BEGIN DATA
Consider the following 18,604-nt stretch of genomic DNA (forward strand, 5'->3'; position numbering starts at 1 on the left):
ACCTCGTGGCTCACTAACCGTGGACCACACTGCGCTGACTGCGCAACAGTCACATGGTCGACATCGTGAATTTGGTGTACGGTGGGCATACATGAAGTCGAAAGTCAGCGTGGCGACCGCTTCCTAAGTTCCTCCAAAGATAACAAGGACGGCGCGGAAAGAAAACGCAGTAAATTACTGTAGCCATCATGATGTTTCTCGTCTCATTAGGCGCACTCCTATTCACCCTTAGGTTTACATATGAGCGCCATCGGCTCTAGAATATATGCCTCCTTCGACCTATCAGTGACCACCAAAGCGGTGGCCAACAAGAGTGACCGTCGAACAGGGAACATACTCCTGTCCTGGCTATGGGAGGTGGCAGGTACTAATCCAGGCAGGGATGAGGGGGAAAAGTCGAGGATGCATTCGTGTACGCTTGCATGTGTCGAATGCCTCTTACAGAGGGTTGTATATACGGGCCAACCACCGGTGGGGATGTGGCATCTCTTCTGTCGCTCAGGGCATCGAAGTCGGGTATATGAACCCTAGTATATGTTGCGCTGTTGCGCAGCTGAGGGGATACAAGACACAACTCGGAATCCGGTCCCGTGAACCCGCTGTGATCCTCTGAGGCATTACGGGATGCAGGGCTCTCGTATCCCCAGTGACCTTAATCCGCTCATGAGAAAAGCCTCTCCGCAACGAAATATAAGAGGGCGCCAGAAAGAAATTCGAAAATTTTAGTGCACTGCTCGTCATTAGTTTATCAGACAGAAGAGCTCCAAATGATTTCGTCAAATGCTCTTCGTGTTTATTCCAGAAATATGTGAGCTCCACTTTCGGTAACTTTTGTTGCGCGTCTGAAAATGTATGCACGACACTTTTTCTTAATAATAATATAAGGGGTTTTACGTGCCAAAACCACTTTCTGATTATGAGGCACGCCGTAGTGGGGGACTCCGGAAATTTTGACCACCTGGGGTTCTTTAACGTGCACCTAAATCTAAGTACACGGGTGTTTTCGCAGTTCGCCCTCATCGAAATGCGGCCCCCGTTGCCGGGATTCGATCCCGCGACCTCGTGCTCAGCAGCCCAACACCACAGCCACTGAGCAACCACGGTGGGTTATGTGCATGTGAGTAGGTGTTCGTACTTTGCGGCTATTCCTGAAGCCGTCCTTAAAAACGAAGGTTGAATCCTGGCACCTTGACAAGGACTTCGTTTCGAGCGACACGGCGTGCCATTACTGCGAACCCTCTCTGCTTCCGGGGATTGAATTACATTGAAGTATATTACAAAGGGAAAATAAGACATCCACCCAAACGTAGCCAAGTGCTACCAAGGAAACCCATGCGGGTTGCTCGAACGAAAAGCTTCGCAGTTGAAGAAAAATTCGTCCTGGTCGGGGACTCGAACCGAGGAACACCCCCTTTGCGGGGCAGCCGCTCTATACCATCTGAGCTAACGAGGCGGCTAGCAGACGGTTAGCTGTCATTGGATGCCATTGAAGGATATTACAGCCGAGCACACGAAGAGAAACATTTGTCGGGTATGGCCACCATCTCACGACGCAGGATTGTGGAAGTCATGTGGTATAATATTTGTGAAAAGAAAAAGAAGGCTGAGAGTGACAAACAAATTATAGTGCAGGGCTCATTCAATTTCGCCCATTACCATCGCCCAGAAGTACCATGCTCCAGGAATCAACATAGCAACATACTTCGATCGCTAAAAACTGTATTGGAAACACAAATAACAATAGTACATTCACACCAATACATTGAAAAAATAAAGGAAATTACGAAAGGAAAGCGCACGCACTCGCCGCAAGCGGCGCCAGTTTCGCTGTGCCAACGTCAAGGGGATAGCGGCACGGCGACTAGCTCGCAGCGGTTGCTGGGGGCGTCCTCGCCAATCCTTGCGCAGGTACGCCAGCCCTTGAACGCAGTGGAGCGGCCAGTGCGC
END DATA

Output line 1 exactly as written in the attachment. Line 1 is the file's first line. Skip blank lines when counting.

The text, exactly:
Consider the following 18,604-nt stretch of genomic DNA (forward strand, 5'->3'; position numbering starts at 1 on the left):